Final Summary

This class actually inspired me to do a lot of stuff that really wasn’t involved with the class, like I’ve said it past blog post I have been doing this vintage resell for almost 4 years now and never really took the time to start an instagram for it or anything. Since writing in this class about it, I decided it was time to kind of step it up a little bit, I started the instagram and accumulated over 2,000 followers in just two weeks, also starting my own website for my sales, most of the reasoning behind it was just writing about it every week and that made me want to do more.

To better promote my content I believe really just getting more active on twitter or alternative social media outlets to get my name out there more. Like I said in the first part of this summary, this class did help me get more motivated about my own business and I think that was really the best and more impactful part for me, as well as the coding in the class, that was very enjoyable and I wish we did more.

My most popular week was March 11th-March 19th with 11 views and 4 visitors, My most poplar post that I made was my first post actually and my review of the other blog “365daysofthrift”. Again this class really made me want to go in depth more and make my own website etc, which wouldn’t be a bad option to give the incoming students that maybe run a small business like me but need help starting websites and such. Below is a link to the instagram and website I started.


Working with Vintage Shops/Wholesale Buyers

Local stores and wholesale buyers will buy your items that you got thrifting $3-10 and give you usually your 50% margin that you need, and leave some extra for them to make money as well. When you have items sitting they’re doing you no good. Selling to a wholesaler or local shop you are still making profit and getting rid of things that really aren’t selling well for you but could sell well in a shop.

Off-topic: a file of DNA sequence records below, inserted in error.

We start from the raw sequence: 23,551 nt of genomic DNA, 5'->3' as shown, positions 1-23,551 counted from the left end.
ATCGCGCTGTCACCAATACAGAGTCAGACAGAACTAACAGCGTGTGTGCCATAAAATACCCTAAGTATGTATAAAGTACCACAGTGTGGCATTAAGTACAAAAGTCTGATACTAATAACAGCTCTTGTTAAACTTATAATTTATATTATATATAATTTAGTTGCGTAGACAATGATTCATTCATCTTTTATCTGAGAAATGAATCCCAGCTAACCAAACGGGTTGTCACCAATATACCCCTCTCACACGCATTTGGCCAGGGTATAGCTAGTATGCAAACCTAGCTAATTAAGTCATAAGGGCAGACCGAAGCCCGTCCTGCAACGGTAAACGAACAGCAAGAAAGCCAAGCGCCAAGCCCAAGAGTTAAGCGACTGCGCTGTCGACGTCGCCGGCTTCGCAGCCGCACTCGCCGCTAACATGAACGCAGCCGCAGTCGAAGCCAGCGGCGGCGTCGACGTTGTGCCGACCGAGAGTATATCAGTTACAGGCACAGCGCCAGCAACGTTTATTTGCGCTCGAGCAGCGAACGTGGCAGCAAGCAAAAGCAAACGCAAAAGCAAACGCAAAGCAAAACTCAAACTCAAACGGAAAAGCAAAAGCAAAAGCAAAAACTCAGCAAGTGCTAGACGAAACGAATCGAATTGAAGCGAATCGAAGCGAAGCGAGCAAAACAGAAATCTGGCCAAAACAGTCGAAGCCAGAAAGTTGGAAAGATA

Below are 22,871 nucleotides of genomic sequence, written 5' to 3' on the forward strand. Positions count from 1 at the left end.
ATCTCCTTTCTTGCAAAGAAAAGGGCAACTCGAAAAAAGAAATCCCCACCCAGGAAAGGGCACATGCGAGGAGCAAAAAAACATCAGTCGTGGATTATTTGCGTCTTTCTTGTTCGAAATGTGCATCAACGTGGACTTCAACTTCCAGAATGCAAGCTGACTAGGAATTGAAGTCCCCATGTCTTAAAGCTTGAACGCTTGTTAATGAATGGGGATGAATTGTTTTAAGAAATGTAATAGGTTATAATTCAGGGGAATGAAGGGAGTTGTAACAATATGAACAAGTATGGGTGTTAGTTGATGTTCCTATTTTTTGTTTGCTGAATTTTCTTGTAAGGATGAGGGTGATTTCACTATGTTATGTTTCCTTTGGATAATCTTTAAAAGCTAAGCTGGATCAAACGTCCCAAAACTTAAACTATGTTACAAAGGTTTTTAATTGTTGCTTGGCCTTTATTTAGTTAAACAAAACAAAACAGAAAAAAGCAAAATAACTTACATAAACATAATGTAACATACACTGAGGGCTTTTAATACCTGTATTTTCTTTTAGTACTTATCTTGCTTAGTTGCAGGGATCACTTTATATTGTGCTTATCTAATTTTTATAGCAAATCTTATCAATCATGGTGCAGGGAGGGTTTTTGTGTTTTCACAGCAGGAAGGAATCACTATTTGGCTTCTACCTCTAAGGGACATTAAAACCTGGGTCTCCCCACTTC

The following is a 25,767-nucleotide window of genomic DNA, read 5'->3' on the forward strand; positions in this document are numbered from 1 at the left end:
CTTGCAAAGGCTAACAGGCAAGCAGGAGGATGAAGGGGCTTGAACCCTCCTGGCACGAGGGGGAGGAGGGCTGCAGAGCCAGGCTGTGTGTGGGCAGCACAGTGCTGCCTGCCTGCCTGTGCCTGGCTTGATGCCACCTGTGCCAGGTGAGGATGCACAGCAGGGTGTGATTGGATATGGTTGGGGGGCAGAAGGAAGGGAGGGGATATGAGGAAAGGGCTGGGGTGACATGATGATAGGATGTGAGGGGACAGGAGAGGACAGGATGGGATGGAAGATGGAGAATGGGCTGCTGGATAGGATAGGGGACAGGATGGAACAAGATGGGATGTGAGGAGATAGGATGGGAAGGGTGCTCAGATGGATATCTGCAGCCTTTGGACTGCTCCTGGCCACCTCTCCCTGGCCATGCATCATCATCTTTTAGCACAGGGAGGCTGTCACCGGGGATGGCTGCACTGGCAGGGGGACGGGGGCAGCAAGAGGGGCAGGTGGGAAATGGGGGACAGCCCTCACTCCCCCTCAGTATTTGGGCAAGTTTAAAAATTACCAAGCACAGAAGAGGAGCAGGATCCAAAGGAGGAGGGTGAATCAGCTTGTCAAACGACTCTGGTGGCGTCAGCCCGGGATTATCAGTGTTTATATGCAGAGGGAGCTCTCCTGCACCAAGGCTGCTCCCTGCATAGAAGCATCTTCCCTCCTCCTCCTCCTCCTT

When you are getting 25+ items a week thrifting it can become cluttered very quickly even if half of those items sell that week. This is why meeting and working with a local vintage store can make your life a lot easier. Yes you are taking less money than what the item is possibly worth but you are also creating an opportunity to give yourself more capital you need to be back out there thrifting and finding things that sell quickly for you.


Knowing what you got your items for will allow you go have these opportunities with certain businesses, if you treat them will and have good prices for them then they will try to help you and give you your fair portion of the items. Remember the prices you pay for the item is key to being able to do a wholesale deal, for insistence if I bought a shirt that was $1 but worth $20, to a wholesaler $9-$10 is fair to sell it to them for, you made 1000% margins and they still can make their 50% margin.


Band/Tour Shirts

We’ve talked a lot about the treasures you can find in thrift shops; more specially, today were talking about old band tour shirts. These overlooked and highly valuable t-shirts may be sitting in the back of your fathers closet or even in a box lugged away in your attic giving you an instant jackpot! Finding the originals from the 90’s can be tough especially with companies like Urban Outfitters that mass reprint concert tour shirts. When you find or touch an original you can instantly tell the difference and the excitement of a good find!

Spotting the difference between original tour shirts and reprints can be a little tough, thank god we live in the Internet era where you can compare and contrast from and original you find online. There are a few things you can look out for, usually tour shirts have a front and back graphic, (promoting the tour), most reprints will just have a front graphic that’s usually just a little different that the originals. Second, most top bands of the 90’s were going through two different companies to make their concert merchandise, Brockum and GIANT, we see this in some of the worlds favorite bands such as Pink Floyd and Nirvana.